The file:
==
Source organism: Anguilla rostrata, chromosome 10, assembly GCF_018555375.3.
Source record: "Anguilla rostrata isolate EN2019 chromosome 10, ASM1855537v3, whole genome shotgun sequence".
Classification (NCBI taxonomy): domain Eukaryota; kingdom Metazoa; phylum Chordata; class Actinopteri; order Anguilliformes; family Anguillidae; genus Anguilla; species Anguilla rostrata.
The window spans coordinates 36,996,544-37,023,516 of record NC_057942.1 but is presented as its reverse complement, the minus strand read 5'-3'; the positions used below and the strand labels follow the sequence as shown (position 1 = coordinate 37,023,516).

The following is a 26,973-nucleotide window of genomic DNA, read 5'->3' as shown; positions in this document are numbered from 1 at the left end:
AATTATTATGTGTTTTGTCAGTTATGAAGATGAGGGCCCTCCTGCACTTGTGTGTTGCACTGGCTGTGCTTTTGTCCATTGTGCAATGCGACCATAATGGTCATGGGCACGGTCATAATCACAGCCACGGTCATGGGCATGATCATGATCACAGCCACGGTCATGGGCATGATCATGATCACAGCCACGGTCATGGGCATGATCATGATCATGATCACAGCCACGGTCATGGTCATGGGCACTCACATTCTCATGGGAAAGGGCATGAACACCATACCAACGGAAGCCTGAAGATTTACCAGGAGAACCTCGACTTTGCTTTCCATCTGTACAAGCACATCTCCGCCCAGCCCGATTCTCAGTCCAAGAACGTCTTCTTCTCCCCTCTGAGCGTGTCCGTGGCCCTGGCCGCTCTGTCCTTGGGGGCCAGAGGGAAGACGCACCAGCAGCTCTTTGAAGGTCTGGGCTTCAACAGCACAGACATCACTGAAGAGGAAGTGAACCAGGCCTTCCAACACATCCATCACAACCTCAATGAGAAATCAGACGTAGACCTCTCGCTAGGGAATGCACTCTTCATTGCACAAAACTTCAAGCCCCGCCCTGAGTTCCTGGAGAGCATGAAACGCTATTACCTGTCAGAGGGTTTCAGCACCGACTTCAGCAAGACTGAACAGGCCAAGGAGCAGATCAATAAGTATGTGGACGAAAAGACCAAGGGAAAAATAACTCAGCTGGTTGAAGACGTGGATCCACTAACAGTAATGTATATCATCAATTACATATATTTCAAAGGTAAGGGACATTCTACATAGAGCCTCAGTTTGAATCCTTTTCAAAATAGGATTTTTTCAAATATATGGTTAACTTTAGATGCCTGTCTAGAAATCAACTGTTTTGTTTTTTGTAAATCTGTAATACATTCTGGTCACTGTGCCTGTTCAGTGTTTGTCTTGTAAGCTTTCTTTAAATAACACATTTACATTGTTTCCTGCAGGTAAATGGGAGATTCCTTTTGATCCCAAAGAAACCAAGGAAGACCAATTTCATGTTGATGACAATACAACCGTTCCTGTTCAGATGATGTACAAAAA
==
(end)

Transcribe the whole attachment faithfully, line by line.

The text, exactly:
Source organism: Anguilla rostrata, chromosome 10, assembly GCF_018555375.3.
Source record: "Anguilla rostrata isolate EN2019 chromosome 10, ASM1855537v3, whole genome shotgun sequence".
Classification (NCBI taxonomy): domain Eukaryota; kingdom Metazoa; phylum Chordata; class Actinopteri; order Anguilliformes; family Anguillidae; genus Anguilla; species Anguilla rostrata.
The window spans coordinates 36,996,544-37,023,516 of record NC_057942.1 but is presented as its reverse complement, the minus strand read 5'-3'; the positions used below and the strand labels follow the sequence as shown (position 1 = coordinate 37,023,516).

The following is a 26,973-nucleotide window of genomic DNA, read 5'->3' as shown; positions in this document are numbered from 1 at the left end:
AATTATTATGTGTTTTGTCAGTTATGAAGATGAGGGCCCTCCTGCACTTGTGTGTTGCACTGGCTGTGCTTTTGTCCATTGTGCAATGCGACCATAATGGTCATGGGCACGGTCATAATCACAGCCACGGTCATGGGCATGATCATGATCACAGCCACGGTCATGGGCATGATCATGATCACAGCCACGGTCATGGGCATGATCATGATCATGATCACAGCCACGGTCATGGTCATGGGCACTCACATTCTCATGGGAAAGGGCATGAACACCATACCAACGGAAGCCTGAAGATTTACCAGGAGAACCTCGACTTTGCTTTCCATCTGTACAAGCACATCTCCGCCCAGCCCGATTCTCAGTCCAAGAACGTCTTCTTCTCCCCTCTGAGCGTGTCCGTGGCCCTGGCCGCTCTGTCCTTGGGGGCCAGAGGGAAGACGCACCAGCAGCTCTTTGAAGGTCTGGGCTTCAACAGCACAGACATCACTGAAGAGGAAGTGAACCAGGCCTTCCAACACATCCATCACAACCTCAATGAGAAATCAGACGTAGACCTCTCGCTAGGGAATGCACTCTTCATTGCACAAAACTTCAAGCCCCGCCCTGAGTTCCTGGAGAGCATGAAACGCTATTACCTGTCAGAGGGTTTCAGCACCGACTTCAGCAAGACTGAACAGGCCAAGGAGCAGATCAATAAGTATGTGGACGAAAAGACCAAGGGAAAAATAACTCAGCTGGTTGAAGACGTGGATCCACTAACAGTAATGTATATCATCAATTACATATATTTCAAAGGTAAGGGACATTCTACATAGAGCCTCAGTTTGAATCCTTTTCAAAATAGGATTTTTTCAAATATATGGTTAACTTTAGATGCCTGTCTAGAAATCAACTGTTTTGTTTTTTGTAAATCTGTAATACATTCTGGTCACTGTGCCTGTTCAGTGTTTGTCTTGTAAGCTTTCTTTAAATAACACATTTACATTGTTTCCTGCAGGTAAATGGGAGATTCCTTTTGATCCCAAAGAAACCAAGGAAGACCAATTTCATGTTGATGACAATACAACCGTTCCTGTTCAGATGATGTACAAAAA